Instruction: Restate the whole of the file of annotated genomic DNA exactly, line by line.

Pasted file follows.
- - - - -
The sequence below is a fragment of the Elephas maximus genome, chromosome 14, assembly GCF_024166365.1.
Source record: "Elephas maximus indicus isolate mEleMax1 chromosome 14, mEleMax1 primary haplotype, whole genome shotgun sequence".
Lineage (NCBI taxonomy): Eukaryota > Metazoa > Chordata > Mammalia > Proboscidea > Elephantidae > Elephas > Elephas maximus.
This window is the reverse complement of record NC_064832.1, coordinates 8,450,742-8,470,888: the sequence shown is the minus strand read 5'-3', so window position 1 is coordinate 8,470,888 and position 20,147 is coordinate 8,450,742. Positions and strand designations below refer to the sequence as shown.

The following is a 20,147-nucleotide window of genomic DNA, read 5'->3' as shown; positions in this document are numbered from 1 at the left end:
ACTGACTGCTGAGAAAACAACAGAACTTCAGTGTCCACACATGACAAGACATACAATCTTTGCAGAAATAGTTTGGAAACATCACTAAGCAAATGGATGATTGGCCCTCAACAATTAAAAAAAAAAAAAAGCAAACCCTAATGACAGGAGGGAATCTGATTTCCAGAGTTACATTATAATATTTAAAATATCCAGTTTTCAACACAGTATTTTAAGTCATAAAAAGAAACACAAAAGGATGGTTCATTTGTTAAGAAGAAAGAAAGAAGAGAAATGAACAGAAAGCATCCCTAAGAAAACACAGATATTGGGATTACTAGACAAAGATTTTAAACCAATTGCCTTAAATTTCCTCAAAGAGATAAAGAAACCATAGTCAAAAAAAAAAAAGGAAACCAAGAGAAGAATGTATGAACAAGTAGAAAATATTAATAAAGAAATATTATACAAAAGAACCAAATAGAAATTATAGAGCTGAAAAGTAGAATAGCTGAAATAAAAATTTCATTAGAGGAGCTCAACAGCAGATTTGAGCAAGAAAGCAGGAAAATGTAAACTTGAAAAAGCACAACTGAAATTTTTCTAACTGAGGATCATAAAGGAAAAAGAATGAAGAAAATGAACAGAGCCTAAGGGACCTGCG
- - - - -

The sequence below is a fragment of the Elephas maximus genome, chromosome 14, assembly GCF_024166365.1.
Source record: "Elephas maximus indicus isolate mEleMax1 chromosome 14, mEleMax1 primary haplotype, whole genome shotgun sequence".
Lineage (NCBI taxonomy): Eukaryota > Metazoa > Chordata > Mammalia > Proboscidea > Elephantidae > Elephas > Elephas maximus.
This window is the reverse complement of record NC_064832.1, coordinates 8,450,742-8,470,888: the sequence shown is the minus strand read 5'-3', so window position 1 is coordinate 8,470,888 and position 20,147 is coordinate 8,450,742. Positions and strand designations below refer to the sequence as shown.

The following is a 20,147-nucleotide window of genomic DNA, read 5'->3' as shown; positions in this document are numbered from 1 at the left end:
ACTGACTGCTGAGAAAACAACAGAACTTCAGTGTCCACACATGACAAGACATACAATCTTTGCAGAAATAGTTTGGAAACATCACTAAGCAAATGGATGATTGGCCCTCAACAATTAAAAAAAAAAAAAAGCAAACCCTAATGACAGGAGGGAATCTGATTTCCAGAGTTACATTATAATATTTAAAATATCCAGTTTTCAACACAGTATTTTAAGTCATAAAAAGAAACACAAAAGGATGGTTCATTTGTTAAGAAGAAAGAAAGAAGAGAAATGAACAGAAAGCATCCCTAAGAAAACACAGATATTGGGATTACTAGACAAAGATTTTAAACCAATTGCCTTAAATTTCCTCAAAGAGATAAAGAAACCATAGTCAAAAAAAAAAAAGGAAACCAAGAGAAGAATGTATGAACAAGTAGAAAATATTAATAAAGAAATATTATACAAAAGAACCAAATAGAAATTATAGAGCTGAAAAGTAGAATAGCTGAAATAAAAATTTCATTAGAGGAGCTCAACAGCAGATTTGAGCAAGAAAGCAGGAAAATGTAAACTTGAAAAAGCACAACTGAAATTTTTCTAACTGAGGATCATAAAGGAAAAAGAATGAAGAAAATGAACAGAGCCTAAGGGACCTGCG